As we plunge into this long overdue and pent up recession, a fact remains that is worth mentioning. Per Fortune, there exists $2.4 trillion of unspent private equity capital in the market, the highest total ever recorded. For those who don’t know, private equity funds have a contractual mandate to deploy committed capital, generally in 5-7 years from the start of the fund, or they will lose out on their investor commitments.
Despite the recent brutal economic climate, and with so much continued uncertainty, we are still receiving calls from investors asking for deals and reiterating that they’re open for business. For example, we recently spoke with a software-focused private equity contact of ours, talking about paying lofty revenue multiples, even when the S&P went down nearly 10% in that day, and ~25% in the last few weeks. Other inquiries include specialty debt/finance providers who are alternative lenders to that of traditional banks, and offer cash flow-based to growth technology companies who are naturally asset light.
While without a doubt, groups will exercise more caution and less exuberance, the fact remains they need to deploy this capital, or they lose out on such commitments. Specifically those who’s portfolio of companies have been less affected, will have less of a reason to slow down on evaluating new investments or acquisitions. So, if a business is performing well (>$10mm revenue, >20% growth, >15% profitability, strong recurring rev, low churn, low customer concentration, in recession resistant industries), many options still exist, and we expect company values to generally hold up, on the expectation that the broader economy will rebound upon a flattening/declining of the curve for Coronavirus, as this is a public health crises damaging the economy, not an economic one, like the last recession. Further we expect more demand for “safer bets” with companies in industries less affected (healthcare, insurance, IT), or perhaps even benefiting for this climate (think Zoom, Peleton, Slack), which may drive values back to where they were a month ago or higher.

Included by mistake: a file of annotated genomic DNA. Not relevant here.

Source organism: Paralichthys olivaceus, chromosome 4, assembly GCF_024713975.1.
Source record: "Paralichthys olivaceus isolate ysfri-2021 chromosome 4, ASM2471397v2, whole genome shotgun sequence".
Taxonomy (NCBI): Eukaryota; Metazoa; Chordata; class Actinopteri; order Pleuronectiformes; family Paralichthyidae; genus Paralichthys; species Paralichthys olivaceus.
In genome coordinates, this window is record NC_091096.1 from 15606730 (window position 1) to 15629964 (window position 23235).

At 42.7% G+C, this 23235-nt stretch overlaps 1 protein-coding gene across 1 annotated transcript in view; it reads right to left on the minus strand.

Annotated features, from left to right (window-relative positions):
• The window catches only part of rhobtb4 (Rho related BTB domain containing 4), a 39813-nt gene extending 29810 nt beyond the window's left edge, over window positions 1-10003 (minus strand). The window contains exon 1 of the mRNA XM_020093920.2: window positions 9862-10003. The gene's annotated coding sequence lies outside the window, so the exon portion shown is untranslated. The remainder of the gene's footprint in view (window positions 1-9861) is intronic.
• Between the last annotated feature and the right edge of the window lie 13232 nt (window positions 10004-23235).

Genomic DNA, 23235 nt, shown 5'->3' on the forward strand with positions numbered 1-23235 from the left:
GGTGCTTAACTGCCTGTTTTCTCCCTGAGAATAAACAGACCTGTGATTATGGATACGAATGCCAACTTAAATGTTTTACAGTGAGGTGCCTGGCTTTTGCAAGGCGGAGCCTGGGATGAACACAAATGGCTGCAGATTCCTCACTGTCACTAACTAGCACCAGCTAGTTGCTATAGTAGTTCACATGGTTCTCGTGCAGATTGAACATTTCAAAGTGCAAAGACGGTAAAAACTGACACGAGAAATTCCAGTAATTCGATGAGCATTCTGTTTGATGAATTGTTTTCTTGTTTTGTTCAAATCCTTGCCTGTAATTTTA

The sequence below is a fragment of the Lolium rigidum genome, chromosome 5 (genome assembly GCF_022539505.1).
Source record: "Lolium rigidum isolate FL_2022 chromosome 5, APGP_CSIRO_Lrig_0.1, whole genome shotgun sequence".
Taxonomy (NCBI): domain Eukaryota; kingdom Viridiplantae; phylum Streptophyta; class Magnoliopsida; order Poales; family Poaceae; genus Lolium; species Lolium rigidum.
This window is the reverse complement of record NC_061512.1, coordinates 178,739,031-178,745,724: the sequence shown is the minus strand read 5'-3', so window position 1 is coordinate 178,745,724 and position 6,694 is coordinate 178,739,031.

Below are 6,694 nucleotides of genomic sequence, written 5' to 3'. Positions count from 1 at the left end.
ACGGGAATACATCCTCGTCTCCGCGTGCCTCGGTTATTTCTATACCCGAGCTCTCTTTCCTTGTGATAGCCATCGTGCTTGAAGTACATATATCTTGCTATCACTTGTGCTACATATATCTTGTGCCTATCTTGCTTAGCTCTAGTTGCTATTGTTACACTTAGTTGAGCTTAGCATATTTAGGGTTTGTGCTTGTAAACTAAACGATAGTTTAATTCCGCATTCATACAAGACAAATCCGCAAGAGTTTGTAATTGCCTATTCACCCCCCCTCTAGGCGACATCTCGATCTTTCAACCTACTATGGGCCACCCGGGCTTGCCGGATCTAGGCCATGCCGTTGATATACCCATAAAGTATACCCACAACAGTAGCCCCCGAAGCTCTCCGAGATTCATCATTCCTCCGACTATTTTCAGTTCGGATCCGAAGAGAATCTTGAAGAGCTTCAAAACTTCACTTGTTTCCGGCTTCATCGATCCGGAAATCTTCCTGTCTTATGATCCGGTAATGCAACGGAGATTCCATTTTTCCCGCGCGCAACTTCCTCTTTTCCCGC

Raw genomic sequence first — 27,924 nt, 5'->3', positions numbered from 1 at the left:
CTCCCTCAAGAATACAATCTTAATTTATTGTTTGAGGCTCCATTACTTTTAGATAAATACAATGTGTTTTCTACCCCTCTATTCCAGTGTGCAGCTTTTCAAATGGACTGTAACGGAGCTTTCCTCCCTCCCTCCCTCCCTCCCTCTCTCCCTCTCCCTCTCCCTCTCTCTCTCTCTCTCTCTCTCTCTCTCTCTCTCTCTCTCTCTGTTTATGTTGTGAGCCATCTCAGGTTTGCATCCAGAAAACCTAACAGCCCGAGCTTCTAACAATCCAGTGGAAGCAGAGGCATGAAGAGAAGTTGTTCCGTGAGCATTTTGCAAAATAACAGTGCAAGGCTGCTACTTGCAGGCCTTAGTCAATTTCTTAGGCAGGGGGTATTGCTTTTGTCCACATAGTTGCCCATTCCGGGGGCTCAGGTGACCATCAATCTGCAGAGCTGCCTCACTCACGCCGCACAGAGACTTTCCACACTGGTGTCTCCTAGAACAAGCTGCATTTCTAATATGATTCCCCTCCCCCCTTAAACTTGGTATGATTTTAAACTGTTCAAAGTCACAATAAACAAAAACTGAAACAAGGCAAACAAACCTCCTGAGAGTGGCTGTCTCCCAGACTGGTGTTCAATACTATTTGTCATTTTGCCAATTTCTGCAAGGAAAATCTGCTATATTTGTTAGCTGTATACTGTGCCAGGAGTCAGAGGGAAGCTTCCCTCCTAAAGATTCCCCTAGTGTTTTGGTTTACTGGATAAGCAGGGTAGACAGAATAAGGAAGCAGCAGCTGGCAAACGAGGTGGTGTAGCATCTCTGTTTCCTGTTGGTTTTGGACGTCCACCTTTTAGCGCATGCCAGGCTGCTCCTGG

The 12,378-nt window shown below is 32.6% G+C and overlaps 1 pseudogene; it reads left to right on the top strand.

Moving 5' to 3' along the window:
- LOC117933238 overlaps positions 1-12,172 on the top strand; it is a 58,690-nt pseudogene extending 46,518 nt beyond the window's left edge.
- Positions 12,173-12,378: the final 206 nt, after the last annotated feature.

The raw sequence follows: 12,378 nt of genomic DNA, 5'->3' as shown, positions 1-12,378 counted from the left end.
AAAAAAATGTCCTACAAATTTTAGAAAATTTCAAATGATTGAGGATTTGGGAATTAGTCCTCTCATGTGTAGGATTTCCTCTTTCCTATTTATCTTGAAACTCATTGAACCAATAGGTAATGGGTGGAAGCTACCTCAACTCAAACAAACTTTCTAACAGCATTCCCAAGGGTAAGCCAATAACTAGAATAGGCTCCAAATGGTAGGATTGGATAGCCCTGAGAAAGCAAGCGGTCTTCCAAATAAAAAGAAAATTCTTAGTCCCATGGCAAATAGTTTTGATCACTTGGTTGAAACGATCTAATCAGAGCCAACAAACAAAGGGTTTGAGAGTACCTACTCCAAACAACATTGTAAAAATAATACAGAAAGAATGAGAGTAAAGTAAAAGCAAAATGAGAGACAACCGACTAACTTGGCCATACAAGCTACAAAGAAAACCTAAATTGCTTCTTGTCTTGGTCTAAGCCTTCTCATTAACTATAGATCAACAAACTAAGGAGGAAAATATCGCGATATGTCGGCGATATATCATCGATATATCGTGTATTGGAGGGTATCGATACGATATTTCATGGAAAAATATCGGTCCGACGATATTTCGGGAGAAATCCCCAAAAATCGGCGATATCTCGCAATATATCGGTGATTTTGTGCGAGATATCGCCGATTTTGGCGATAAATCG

For those industries related to travel, events, oil/gas, etc.., they’re likely already too heavily impacted, whether their financials reflect it or not, and may be placed in the “value” or “distressed acquisition” camp, with a valuation to match, or just lack of interest. Whereas for other industries, it remains to be seen how much of an impact there will be, which depend on customer retention, mission critical nature of their product/service, and some continued growth, etc.. Perhaps stating the obvious, yet to receive a growth-type valuation (revenue multiple or high single digit – low teens EBITDA), companies are still expected to perform well, even through a situation like this one.
Timing the market is nearly impossible and how long the current state will persist, yet with this record amount of capital in the market that needs to be deployed, there’s inherent urgency for funds to transact with the many strong performers out there weathering this storm, and who can still generate solid returns funds are seeking. This in turn may not hamper activity and values as much as one would expect, yet its important to know who are the value investors vs. the growth oriented folks.
HRC is happy to speak with you regarding your business, provide feedback on valuation, the desired transaction you are seeking, options in the marketplace, and how we can be instrumental in accomplishing your strategic objectives.
Despite the overwhelming number of investors/acquirers approaching companies these days, we feel it makes sense to call out an investment option that not a lot of funds employ, and many entrepreneurs may not know about.